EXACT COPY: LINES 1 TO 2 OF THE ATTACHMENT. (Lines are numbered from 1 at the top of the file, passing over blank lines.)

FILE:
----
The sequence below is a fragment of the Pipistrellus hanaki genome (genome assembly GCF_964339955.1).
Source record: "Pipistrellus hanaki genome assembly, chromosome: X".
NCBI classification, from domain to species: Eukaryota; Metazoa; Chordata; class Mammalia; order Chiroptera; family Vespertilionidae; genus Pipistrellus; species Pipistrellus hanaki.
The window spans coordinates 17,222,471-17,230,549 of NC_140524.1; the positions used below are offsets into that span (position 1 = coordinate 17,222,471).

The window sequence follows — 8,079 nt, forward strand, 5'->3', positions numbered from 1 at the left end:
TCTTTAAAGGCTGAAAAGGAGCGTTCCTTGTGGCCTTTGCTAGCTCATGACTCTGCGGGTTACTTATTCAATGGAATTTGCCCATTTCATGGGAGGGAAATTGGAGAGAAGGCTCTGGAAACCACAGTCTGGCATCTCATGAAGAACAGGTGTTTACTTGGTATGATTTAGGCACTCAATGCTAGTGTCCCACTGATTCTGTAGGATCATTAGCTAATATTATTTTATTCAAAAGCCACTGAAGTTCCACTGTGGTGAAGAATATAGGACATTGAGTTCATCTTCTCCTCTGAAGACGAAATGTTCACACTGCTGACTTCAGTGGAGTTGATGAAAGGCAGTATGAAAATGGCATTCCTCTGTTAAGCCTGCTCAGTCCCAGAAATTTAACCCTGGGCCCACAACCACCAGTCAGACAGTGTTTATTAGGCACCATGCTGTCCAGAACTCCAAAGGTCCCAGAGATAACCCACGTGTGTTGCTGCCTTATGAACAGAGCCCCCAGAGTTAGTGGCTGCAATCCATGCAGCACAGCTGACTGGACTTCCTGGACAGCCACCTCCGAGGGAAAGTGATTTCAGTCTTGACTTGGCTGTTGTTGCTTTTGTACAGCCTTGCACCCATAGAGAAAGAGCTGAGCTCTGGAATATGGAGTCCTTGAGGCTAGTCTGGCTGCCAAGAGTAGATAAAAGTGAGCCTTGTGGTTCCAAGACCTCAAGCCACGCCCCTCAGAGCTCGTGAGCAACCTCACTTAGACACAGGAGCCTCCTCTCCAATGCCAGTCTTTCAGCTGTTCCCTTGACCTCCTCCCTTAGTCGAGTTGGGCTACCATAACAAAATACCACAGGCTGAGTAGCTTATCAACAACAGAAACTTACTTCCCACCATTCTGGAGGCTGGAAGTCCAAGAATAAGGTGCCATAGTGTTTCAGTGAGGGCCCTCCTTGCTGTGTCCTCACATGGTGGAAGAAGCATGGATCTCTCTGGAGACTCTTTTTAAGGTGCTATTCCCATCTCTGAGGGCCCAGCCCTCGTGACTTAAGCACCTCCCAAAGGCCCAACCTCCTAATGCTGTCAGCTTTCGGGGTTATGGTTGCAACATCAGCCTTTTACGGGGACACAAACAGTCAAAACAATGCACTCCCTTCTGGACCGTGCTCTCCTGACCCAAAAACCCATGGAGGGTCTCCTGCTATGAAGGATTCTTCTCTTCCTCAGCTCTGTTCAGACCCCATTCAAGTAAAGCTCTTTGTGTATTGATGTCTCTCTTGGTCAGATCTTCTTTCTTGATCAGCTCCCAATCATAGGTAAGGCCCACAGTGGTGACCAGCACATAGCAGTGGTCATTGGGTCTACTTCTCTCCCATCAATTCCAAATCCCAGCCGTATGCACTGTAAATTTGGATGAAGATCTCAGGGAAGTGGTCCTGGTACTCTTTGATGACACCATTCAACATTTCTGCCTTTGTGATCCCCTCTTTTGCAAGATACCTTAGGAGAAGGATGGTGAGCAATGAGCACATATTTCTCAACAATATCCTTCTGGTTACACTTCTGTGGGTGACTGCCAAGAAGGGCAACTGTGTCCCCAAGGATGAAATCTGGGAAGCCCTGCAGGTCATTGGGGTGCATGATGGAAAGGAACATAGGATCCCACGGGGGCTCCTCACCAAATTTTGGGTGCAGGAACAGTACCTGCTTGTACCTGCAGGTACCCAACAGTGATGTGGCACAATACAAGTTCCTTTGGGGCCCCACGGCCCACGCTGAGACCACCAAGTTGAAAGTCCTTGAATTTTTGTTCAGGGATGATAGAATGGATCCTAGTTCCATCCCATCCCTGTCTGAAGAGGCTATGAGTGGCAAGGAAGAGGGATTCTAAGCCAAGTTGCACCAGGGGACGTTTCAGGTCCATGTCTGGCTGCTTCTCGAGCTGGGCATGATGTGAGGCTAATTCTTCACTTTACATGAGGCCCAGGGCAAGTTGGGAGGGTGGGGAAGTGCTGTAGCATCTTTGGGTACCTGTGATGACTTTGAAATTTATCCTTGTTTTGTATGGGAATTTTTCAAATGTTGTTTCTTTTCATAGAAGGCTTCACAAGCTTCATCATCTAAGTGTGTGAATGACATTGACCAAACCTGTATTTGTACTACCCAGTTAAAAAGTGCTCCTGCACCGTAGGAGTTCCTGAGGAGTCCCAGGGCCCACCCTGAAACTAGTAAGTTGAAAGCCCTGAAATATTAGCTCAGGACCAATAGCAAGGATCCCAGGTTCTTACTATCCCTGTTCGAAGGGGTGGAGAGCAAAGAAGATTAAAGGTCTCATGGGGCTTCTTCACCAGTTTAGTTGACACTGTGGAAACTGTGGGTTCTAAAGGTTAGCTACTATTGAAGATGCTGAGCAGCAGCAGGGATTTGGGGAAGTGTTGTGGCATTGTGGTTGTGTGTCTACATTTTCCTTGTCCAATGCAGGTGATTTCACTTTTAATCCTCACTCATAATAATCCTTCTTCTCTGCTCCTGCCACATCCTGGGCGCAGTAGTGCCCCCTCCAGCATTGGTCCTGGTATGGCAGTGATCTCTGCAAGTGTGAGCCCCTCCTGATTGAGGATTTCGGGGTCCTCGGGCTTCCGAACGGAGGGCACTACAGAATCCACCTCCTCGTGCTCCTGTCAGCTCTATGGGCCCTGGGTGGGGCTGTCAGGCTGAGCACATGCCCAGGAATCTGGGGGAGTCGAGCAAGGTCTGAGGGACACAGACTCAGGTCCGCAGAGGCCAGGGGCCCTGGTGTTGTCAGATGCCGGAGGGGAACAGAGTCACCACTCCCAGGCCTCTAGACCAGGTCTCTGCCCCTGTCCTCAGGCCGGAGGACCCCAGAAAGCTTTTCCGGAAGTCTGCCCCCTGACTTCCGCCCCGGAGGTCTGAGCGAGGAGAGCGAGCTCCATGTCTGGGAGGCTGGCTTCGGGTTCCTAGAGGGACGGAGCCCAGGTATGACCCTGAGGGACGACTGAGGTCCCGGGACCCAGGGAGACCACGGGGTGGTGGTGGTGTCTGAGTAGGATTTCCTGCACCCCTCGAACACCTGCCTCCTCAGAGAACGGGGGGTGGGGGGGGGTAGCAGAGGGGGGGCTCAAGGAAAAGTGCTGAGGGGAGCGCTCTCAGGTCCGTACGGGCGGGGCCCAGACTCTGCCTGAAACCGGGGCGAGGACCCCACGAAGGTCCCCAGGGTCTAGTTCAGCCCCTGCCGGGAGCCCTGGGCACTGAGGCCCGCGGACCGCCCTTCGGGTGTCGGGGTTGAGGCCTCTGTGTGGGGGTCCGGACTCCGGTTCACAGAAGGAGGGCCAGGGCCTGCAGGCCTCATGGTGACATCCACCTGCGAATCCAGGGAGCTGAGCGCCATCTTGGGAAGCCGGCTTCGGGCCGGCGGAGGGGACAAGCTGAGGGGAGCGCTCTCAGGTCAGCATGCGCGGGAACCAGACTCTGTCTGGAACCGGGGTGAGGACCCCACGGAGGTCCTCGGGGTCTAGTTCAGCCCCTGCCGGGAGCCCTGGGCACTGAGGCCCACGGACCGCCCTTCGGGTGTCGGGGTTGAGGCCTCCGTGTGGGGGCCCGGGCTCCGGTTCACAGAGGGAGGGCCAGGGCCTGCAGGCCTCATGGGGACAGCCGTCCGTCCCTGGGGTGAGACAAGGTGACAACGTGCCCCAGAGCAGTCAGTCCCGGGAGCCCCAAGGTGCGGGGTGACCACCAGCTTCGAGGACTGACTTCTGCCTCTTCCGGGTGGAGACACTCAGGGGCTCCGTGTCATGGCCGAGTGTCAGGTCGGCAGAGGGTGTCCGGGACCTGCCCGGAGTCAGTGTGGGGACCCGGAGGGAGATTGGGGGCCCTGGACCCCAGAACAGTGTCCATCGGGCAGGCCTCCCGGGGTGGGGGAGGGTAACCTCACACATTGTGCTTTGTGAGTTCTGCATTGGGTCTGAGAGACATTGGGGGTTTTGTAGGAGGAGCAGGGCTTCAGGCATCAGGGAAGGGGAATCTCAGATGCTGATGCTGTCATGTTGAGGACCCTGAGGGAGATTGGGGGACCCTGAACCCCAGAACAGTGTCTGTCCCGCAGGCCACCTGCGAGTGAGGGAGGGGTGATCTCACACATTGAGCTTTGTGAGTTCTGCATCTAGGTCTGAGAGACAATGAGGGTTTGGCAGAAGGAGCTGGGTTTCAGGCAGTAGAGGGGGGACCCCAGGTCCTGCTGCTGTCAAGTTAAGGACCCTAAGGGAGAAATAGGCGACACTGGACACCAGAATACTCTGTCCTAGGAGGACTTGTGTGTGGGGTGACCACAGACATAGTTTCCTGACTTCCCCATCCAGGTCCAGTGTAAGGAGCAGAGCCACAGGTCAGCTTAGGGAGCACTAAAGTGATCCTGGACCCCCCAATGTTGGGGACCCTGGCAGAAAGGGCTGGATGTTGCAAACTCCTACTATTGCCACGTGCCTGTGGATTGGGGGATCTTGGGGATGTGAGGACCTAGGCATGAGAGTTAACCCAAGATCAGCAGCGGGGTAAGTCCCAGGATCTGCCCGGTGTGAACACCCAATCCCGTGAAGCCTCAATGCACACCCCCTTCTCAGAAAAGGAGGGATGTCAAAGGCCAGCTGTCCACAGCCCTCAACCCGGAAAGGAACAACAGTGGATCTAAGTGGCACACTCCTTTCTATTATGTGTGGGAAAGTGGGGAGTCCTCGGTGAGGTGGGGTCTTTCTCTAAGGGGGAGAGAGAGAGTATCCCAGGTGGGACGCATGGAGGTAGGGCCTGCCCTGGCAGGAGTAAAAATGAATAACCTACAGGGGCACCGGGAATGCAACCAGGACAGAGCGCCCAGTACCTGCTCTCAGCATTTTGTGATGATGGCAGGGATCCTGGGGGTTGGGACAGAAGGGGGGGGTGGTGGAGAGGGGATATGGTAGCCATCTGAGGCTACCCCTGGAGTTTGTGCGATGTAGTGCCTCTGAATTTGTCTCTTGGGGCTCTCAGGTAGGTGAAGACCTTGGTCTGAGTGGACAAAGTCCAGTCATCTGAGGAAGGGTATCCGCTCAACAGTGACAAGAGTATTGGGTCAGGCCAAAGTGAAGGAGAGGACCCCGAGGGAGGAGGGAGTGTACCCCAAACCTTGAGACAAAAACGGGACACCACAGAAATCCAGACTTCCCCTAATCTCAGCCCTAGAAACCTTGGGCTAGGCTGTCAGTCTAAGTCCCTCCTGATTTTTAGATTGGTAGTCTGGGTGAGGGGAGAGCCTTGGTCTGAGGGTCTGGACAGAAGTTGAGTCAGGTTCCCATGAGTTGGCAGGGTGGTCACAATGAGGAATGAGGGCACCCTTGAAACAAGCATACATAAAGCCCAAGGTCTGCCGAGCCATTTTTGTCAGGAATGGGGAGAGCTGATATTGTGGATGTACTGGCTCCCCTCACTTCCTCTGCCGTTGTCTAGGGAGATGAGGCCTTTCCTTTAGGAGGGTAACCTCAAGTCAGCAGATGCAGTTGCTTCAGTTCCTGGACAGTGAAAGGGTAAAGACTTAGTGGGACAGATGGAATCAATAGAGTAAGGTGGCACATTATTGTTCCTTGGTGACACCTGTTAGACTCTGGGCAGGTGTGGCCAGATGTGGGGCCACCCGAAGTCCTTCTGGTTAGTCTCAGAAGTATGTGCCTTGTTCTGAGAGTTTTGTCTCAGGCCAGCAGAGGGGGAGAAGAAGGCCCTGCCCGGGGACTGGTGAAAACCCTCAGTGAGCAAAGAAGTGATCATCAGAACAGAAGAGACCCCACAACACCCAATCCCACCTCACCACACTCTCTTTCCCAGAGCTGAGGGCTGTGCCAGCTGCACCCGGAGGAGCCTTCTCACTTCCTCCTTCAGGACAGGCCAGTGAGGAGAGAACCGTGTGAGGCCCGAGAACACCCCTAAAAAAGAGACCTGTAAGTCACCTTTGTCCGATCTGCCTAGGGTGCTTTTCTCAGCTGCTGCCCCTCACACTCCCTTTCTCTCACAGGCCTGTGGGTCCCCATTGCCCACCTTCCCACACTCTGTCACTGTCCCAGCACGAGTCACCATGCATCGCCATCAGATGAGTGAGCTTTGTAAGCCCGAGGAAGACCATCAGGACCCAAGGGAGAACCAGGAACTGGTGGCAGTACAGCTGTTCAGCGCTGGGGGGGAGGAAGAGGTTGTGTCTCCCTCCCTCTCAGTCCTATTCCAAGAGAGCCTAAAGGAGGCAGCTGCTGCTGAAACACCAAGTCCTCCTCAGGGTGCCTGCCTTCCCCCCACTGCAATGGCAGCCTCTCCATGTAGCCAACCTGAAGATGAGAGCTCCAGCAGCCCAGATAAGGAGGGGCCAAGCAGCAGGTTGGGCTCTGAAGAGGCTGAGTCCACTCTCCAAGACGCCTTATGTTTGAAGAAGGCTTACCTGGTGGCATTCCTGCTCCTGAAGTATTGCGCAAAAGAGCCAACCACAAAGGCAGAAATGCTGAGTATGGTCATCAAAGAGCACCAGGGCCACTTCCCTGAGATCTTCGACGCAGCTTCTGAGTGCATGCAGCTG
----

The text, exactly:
The sequence below is a fragment of the Pipistrellus hanaki genome (genome assembly GCF_964339955.1).
Source record: "Pipistrellus hanaki genome assembly, chromosome: X".